YAML (YAML Ain’t Markup Language) is a data serialization language used to create key-value pair configuration files and app APIs. It's a superset of JSON and is formatted using line breaks and whitespace to improve readability.
While not a daily use technology, it's an important foundation for many modern technologies like Ansible and is, therefore, a prerequisite for higher-paying developer roles.
Today, we'll help you perfect your YAML knowledge so you can impress your next interviewer.
Here’s what we’ll cover today:
- Validator and Parser
- Anchors and Alias
- Escape Sequences
- Separators and Directives
- Wrapping up
Become a certified YAML professional
Stand out from other applicants with a YAML certification that you can earn in less than an hour.
While YAML is more readable than XML, it's easy to miss mistakes in formattings like the number of spaces across a multi-line section or forgetting newline markers. These can cause sweeping errors for the YAML parser, which interprets YAML into more machine-readable actions.
Parsing errors are hard to find by hand, so many developers choose to use a web validator or linter. These tools review your YAML document and highlight any potential errors to ensure you have valid YAML before putting it into use.
The most popular validator is YAMLLint, a free open-source tool available in your browser or on Github. YAMLLint is considered the most convenient linter because it provides error highlighting, autoformatting for copy/pasted YAML, and auto-correct options.
Anchors and Aliases are YAML constructions that allow you to reduce repeat syntax and extend existing data nodes. You can place Anchors (
&) on an entity to mark a multi-line section. You can then use an Alias (
*) call that anchor later in the document to reference that section. Anchors and Aliases are very helpful for larger projects as they cut visual clutter caused by extra lines.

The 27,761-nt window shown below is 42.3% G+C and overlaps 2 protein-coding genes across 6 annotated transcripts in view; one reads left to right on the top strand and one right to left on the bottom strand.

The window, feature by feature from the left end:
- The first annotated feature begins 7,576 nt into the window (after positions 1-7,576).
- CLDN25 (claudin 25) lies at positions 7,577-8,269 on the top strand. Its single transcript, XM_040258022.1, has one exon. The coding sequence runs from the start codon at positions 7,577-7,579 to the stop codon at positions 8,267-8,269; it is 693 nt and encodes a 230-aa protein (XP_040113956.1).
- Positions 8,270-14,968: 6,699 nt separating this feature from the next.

The Alias essentially acts as a "see above'' command, which makes the program pause standard traversal, return to the anchor point, then resume standard traversal after the Anchored portion is finished. If you're familiar with Object-Oriented Programming designs, you'll feel right at home with Anchors.
build-test Anchor begins on line 3 and is called by Aliases on lines 13 and 15.
definitions: steps: - step: &build-test name: Build and test script: - mvn package artifacts: - target/** pipelines: branches: develop: - step: *build-test master: - step: *build-test
You can also tweak the Anchor when called by entering
<<: before the Alias. Below this, you can write any desired changes. Mappings are overridden if the new mapping has the same name or is added afterward if different.
definitions: steps: - step: &build-test name: Build and test script: - mvn package artifacts: - target/** pipelines: branches: develop: - step: *build-test master: - step: <<: *build-test name: Testing on Master #override ongoing: false #extension
Schemas are rulesets in YAML 1.2 that tell the loader/parser what each part of your YAML file converts to in actual commands. They're essentially a collection of if/then statements to process human-readable YAML tags into. For example, the YAML Core schema states that both
!!str my string and
my string are equivalent and should be parsed to the same action.
There is a default schema for general-purpose YAML, and many special-use schemas that are each suited for certain niche scenarios. You can even create your own custom schemas or download other user's schemas on the JSON Schema Store.
Custom schemas are helpful when configuration files include custom objects or if you want to create language-specific object serialization
--- # Ruby Psych dice: !ruby/Object:Dice [3, 6] --- # perl YAML::XS, YAML.pm, YAML::Syck (Dump and Load) dice: !!perl/array:Dice [3, 6] -------- # perl YAML.pm, YAML::Syck (Load) dice: !perl/array:Dice [3, 6] -------- # Pyyaml dice: !!python/object/new:__main__.Dice - !!python/tuple [3, 6]
There are three default schemas for YAML are:
Failsafe Schema: A minimalist schema that only supports String (
!!str), Map (
!!map), and Sequence (
!!seq) tags. Failsafe is guaranteed to work with any YAML document due to its simplicity, but it does not support any complex tags.